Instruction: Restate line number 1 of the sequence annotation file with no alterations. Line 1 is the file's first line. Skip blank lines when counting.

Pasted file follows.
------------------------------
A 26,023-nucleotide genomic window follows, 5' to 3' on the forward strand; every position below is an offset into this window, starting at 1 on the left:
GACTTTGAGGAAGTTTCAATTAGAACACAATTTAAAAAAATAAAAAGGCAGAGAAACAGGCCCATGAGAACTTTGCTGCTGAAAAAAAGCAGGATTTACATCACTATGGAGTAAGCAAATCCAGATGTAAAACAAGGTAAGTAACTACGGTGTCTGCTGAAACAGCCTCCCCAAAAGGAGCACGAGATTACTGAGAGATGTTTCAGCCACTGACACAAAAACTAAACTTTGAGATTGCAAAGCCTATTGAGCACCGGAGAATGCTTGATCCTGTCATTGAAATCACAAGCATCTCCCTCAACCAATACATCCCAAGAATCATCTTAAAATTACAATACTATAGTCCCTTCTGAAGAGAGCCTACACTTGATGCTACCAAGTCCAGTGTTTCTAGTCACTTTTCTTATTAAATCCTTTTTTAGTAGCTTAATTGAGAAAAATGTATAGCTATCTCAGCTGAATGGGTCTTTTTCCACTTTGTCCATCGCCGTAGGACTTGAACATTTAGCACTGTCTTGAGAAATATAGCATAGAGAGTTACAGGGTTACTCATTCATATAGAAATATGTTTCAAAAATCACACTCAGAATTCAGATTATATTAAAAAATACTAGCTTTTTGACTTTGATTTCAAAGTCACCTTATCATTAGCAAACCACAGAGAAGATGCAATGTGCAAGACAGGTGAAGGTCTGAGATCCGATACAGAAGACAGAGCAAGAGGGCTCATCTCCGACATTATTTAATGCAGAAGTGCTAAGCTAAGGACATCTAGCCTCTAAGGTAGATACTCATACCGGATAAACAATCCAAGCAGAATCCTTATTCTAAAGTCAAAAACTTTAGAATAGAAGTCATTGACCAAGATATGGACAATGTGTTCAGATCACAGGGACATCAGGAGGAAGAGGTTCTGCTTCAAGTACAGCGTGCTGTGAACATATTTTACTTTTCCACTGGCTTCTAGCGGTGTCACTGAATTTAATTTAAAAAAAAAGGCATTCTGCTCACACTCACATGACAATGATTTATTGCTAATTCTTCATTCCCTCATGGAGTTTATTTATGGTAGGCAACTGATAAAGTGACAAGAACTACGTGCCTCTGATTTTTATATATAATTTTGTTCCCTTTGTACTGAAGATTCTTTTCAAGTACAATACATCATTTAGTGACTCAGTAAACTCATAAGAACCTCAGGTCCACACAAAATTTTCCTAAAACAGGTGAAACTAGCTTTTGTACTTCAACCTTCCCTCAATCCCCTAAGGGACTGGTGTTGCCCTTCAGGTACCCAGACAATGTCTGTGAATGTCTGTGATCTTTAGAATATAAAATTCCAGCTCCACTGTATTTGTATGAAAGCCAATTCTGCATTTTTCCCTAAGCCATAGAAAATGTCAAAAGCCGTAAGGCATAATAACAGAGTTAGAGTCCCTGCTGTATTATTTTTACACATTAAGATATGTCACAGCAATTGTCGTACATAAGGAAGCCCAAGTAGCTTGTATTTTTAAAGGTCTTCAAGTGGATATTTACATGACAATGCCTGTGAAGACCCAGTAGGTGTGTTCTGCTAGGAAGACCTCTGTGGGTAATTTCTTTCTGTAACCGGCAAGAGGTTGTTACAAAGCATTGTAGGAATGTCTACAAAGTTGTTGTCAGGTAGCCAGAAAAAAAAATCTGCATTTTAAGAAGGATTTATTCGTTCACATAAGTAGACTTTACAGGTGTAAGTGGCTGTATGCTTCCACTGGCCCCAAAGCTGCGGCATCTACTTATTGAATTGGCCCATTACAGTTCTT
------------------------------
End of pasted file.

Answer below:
A 26,023-nucleotide genomic window follows, 5' to 3' on the forward strand; every position below is an offset into this window, starting at 1 on the left: